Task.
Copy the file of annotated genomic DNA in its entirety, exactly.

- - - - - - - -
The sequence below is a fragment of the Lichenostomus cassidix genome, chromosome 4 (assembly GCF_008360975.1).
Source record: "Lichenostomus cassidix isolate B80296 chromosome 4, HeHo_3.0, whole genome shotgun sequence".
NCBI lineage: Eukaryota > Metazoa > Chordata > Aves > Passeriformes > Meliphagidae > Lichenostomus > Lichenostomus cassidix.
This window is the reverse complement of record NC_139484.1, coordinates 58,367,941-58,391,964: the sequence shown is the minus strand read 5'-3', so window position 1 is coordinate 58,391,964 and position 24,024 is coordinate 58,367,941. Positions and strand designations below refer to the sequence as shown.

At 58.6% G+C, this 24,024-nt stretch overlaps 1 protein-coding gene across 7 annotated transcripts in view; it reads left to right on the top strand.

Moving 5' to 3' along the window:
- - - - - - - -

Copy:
The sequence below is a fragment of the Lichenostomus cassidix genome, chromosome 4 (assembly GCF_008360975.1).
Source record: "Lichenostomus cassidix isolate B80296 chromosome 4, HeHo_3.0, whole genome shotgun sequence".
NCBI lineage: Eukaryota > Metazoa > Chordata > Aves > Passeriformes > Meliphagidae > Lichenostomus > Lichenostomus cassidix.
This window is the reverse complement of record NC_139484.1, coordinates 58,367,941-58,391,964: the sequence shown is the minus strand read 5'-3', so window position 1 is coordinate 58,391,964 and position 24,024 is coordinate 58,367,941. Positions and strand designations below refer to the sequence as shown.

At 58.6% G+C, this 24,024-nt stretch overlaps 1 protein-coding gene across 7 annotated transcripts in view; it reads left to right on the top strand.

Moving 5' to 3' along the window: